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Students as teachers

Joanna H-M Tai, Sumudu P Cooray and Jonathan K Kam
Med J Aust 2013; 199 (11): 754-756. || doi: 10.5694/mja13.11058
Published online: 16 December 2013

To the Editor: Silbert and colleagues highlight the benefits of peer-assisted learning (PAL).1 They allude to the number of overseas medical schools that provide tutor training programs, and to the possibility that Australian medical students are missing out on this opportunity. We agree that PAL is useful, but not all Australian medical students have been deprived. Since 2008, Monash University has been running VESPA (Vertical Study Program), an optional PAL program.2 Initiated by a group of medical undergraduate students, it continues to be largely student-driven, with faculty support. Further, our program has had international impact.3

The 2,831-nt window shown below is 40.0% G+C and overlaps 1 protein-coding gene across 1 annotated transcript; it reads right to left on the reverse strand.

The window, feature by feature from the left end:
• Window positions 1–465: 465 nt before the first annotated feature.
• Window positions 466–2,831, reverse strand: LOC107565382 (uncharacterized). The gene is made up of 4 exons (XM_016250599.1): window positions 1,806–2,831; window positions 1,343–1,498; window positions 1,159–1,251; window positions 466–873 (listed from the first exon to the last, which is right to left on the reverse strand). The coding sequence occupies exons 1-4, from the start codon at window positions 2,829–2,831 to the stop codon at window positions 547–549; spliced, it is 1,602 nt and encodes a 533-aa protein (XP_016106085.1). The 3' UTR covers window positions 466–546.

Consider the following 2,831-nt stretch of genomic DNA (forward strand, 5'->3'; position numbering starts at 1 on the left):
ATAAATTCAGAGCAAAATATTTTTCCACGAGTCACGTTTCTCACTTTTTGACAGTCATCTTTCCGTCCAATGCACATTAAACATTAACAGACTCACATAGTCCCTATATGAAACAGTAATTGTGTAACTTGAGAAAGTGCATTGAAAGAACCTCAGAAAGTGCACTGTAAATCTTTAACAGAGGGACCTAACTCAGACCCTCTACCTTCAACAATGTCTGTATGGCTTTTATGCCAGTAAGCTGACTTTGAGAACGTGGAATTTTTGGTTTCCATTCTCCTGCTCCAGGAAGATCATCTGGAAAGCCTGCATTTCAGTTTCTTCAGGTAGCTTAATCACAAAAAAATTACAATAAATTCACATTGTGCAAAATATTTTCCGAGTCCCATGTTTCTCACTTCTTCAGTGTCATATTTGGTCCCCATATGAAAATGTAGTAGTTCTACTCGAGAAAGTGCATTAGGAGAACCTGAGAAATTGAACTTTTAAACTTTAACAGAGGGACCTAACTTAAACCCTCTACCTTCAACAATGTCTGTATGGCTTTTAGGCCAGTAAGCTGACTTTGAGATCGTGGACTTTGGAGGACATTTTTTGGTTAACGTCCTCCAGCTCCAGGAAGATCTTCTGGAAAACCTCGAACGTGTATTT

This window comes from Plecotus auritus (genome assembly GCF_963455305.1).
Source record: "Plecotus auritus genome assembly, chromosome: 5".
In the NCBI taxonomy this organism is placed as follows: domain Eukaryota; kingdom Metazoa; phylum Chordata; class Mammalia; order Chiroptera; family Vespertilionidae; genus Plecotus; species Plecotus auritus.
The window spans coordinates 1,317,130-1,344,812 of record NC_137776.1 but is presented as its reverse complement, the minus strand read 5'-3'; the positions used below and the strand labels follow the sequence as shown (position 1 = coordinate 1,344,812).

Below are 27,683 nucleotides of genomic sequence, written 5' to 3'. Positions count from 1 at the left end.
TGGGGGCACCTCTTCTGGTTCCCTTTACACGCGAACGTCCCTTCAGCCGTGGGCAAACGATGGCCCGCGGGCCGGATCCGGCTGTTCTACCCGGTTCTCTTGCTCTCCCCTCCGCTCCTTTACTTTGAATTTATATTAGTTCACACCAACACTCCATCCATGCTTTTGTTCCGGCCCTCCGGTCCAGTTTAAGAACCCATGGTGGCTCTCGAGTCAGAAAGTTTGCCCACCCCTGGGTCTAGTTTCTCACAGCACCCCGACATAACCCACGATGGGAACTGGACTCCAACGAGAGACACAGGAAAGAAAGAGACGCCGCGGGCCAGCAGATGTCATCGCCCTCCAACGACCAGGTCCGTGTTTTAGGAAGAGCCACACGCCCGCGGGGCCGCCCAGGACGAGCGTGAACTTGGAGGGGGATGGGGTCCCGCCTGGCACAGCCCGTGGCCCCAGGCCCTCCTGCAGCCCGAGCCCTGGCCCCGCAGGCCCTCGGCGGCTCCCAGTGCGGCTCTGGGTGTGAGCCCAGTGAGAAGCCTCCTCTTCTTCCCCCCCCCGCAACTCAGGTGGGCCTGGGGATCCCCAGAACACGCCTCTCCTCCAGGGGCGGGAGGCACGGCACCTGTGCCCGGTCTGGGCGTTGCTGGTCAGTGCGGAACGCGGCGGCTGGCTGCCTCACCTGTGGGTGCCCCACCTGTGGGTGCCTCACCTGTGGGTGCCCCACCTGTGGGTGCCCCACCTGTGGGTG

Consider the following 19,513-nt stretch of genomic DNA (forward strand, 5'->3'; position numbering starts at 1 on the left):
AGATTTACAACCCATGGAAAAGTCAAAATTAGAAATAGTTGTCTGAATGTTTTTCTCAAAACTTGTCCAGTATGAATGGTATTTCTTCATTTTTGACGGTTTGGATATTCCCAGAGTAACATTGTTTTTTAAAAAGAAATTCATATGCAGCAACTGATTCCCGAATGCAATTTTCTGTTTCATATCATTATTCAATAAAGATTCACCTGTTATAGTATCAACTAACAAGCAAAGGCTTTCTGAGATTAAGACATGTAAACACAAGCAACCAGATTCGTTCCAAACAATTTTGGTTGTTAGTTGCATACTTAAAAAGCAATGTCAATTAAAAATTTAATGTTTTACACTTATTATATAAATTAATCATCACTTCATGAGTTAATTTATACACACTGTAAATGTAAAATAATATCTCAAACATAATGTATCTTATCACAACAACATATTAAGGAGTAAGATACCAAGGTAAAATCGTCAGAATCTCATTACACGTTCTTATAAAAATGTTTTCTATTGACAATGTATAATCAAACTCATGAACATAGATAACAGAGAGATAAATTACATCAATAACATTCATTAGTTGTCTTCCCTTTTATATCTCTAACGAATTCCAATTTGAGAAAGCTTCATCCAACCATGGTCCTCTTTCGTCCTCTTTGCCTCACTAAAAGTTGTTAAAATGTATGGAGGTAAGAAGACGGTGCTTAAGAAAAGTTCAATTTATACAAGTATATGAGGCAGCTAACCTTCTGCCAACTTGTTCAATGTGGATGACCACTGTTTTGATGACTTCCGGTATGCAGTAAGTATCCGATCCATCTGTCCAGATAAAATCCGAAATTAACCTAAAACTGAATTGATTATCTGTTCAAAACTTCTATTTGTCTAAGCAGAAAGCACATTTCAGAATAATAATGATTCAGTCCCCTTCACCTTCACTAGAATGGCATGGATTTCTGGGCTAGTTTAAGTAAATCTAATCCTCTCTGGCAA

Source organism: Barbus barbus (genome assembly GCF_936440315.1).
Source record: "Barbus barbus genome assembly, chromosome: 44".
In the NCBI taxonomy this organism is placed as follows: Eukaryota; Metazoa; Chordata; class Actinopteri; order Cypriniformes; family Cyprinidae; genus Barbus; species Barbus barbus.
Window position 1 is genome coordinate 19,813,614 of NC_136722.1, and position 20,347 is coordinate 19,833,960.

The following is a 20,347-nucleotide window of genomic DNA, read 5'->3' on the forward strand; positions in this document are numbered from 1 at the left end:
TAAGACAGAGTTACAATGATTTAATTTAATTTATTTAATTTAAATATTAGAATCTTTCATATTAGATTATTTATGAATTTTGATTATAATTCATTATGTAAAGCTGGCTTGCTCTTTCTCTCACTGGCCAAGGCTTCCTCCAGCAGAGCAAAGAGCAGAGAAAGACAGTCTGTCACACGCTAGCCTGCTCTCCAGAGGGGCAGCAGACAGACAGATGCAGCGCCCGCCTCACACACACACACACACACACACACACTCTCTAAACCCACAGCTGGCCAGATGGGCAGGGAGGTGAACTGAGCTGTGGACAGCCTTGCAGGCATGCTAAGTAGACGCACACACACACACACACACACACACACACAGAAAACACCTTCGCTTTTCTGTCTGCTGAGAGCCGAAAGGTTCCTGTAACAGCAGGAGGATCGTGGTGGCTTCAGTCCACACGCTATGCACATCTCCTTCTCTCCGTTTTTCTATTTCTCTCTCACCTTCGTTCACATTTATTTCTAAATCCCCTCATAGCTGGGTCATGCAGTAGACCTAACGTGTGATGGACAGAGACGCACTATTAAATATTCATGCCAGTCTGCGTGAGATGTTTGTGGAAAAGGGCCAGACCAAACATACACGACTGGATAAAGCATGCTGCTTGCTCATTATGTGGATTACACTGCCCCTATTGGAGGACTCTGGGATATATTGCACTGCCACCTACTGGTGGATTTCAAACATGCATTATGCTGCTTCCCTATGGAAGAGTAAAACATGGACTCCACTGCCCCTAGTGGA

• Joanna H-M Tai
  • Sumudu P Cooray
  • Jonathan K Kam

  • HealthPEER, Faculty of Medicine, Nursing and Health Sciences, Monash University, Melbourne, VIC.

Correspondence: Joanna.Tai@monash.edu

Acknowledgements: 

Thanks to Rob Mitchell, Sheila Vance and Elaine Halley for being instrumental in developing the VESPA case night, and to the Faculty of Medicine, Nursing and Health Sciences, Monash University, for its ongoing support.

Competing interests:

No relevant disclosures.

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